Photobiomodulation therapy in management of cancer therapy-induced side effects: WALT position paper 2022


Objective: This position paper reviews the potential prophylactic and therapeutic effects of photobiomodulation (PBM) on side effects of cancer therapy, including chemotherapy (CT), radiation therapy (RT), and hematopoietic stem cell transplantation (HSCT).

Background: There is a considerable body of evidence supporting the efficacy of PBM for preventing oral mucositis (OM) in patients undergoing RT for head and neck cancer (HNC), CT, or HSCT. This could enhance patients’ quality of life, adherence to the prescribed cancer therapy, and treatment outcomes while reducing the cost of cancer care.

Methods: A literature review on PBM effectiveness and dosimetry considerations for managing certain complications of cancer therapy were conducted. A systematic review was conducted when numerous randomized controlled trials were available. Results were presented and discussed at an international consensus meeting at the World Association of photobiomodulation Therapy (WALT) meeting in 2018 that included world expert oncologists, radiation oncologists, oral oncologists, and oral medicine professionals, physicists, engineers, and oncology researchers. The potential mechanism of action of PBM and evidence of PBM efficacy through reported outcomes for individual indications were assessed.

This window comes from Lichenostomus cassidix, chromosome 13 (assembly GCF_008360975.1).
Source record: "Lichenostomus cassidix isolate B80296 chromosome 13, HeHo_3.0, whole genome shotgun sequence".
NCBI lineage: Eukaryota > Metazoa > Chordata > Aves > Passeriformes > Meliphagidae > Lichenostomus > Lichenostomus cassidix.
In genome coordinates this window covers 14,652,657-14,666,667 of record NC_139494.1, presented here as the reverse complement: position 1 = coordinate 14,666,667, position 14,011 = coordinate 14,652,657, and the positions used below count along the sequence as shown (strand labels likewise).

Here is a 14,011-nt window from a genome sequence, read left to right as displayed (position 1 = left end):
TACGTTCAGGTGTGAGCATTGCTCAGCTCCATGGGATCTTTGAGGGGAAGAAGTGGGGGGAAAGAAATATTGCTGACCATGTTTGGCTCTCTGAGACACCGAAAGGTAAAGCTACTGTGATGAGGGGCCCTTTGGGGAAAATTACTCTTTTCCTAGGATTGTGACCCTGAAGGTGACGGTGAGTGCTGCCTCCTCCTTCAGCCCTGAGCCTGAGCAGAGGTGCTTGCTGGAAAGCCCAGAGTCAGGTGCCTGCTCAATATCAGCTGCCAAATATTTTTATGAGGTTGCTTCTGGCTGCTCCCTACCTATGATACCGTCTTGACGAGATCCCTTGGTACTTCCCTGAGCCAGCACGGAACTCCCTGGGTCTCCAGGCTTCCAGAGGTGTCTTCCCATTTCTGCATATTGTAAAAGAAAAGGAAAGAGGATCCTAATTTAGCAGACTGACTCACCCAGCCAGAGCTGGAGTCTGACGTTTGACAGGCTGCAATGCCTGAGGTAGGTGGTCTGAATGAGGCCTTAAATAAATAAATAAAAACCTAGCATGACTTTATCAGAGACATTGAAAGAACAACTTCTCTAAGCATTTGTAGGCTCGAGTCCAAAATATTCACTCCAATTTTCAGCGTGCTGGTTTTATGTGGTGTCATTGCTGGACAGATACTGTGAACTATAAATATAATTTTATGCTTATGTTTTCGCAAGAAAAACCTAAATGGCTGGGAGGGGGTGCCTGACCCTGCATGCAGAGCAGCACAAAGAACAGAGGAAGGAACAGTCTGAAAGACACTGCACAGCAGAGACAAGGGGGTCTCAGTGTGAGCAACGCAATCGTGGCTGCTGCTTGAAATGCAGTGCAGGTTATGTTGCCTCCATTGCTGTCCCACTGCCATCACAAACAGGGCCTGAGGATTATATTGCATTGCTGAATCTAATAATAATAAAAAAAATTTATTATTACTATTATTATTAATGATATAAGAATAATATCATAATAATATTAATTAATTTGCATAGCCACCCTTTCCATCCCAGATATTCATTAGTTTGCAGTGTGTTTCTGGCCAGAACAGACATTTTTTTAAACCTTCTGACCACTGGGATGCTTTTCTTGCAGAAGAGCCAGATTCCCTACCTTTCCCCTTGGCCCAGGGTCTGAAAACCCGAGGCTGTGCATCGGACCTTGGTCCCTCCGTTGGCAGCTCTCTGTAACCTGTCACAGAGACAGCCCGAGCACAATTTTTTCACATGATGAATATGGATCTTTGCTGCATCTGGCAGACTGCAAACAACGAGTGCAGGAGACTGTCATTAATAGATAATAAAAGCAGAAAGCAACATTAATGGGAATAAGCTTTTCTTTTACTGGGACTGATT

Results: There is a large body of evidence demonstrating the efficacy of PBM for preventing OM in certain cancer patient populations, as recently outlined by the Multinational Association for Supportive Care in Cancer/International Society of Oral Oncology (MASCC/ISOO). Building on these, the WALT group outlines evidence and prescribed PBM treatment parameters for prophylactic and therapeutic use in supportive care for radiodermatitis, dysphagia, xerostomia, dysgeusia, trismus, mucosal and bone necrosis, lymphedema, hand-foot syndrome, alopecia, oral and dermatologic chronic graft-versus host disease, voice/speech alterations, peripheral neuropathy, and late fibrosis amongst cancer survivors.

Conclusions: There is robust evidence for using PBM to prevent and treat a broad range of complications in cancer care. Specific clinical practice guidelines or evidence-based expert consensus recommendations are provided. These recommendations are aimed at improving the clinical utilization of PBM therapy in supportive cancer care and promoting research
in this field. It is anticipated these guidelines will be revised periodically.

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